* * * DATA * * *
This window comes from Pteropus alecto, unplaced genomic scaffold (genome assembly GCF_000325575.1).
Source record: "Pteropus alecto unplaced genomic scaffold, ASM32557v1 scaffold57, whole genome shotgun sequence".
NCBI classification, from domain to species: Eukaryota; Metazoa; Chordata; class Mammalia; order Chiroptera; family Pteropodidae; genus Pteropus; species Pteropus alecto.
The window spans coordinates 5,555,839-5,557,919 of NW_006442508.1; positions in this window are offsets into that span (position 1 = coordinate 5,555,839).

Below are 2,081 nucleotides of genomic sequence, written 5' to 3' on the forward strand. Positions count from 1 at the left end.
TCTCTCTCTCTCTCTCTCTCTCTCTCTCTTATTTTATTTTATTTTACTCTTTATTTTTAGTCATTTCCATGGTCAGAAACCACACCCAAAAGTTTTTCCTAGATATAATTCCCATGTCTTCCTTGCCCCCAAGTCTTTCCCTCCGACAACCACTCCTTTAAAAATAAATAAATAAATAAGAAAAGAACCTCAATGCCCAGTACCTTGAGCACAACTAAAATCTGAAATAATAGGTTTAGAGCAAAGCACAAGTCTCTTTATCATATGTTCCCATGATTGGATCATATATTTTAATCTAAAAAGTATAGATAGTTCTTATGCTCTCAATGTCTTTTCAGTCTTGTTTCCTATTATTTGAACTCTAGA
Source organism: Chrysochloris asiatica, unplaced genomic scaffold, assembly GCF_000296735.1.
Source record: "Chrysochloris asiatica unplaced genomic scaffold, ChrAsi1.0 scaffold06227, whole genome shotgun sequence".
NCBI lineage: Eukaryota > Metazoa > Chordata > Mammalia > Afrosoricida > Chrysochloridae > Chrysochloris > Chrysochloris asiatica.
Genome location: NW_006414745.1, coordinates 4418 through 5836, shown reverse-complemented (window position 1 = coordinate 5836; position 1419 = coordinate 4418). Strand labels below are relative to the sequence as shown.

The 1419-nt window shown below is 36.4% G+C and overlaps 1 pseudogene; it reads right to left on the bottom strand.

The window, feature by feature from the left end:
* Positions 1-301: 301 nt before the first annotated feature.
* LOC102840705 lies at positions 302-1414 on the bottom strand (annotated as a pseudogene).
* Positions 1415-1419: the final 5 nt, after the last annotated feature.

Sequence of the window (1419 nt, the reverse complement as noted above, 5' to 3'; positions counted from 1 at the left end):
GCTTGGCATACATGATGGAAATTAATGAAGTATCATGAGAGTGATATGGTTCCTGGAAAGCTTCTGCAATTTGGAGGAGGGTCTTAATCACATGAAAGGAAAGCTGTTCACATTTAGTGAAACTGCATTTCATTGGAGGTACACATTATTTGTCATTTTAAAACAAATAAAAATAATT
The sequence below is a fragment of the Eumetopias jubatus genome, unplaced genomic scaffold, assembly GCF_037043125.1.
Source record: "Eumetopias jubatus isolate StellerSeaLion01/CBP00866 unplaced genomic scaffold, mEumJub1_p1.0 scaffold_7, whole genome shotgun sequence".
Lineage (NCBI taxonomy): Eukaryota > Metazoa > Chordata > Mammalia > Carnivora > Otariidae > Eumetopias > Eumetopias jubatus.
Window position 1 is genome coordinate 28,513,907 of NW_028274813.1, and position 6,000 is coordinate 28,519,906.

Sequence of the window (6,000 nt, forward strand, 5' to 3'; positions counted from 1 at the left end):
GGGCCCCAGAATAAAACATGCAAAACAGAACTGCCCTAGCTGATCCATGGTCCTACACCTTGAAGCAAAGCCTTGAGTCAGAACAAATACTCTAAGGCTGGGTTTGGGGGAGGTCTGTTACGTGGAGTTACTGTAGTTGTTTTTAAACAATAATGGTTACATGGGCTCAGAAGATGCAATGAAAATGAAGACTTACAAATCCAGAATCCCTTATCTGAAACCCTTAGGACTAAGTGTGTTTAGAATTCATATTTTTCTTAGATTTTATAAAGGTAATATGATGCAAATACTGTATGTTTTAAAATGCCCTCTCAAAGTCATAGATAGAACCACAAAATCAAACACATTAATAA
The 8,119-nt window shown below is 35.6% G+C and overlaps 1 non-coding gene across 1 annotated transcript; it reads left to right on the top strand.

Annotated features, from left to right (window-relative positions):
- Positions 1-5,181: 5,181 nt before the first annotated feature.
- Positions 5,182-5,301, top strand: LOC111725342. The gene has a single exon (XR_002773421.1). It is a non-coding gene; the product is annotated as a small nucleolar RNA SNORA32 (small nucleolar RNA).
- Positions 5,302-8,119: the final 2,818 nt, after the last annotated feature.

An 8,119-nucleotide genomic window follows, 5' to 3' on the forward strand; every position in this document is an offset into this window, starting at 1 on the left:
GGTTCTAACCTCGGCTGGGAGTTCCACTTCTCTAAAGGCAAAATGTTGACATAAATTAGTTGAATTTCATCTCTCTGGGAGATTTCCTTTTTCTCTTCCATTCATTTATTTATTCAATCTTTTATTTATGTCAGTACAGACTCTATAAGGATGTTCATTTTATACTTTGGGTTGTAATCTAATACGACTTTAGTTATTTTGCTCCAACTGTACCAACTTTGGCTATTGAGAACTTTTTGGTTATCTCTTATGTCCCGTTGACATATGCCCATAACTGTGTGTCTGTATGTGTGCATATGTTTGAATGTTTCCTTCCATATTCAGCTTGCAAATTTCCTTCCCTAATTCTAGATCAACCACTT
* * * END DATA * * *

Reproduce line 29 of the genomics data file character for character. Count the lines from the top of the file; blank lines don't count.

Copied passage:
An 8,119-nucleotide genomic window follows, 5' to 3' on the forward strand; every position in this document is an offset into this window, starting at 1 on the left: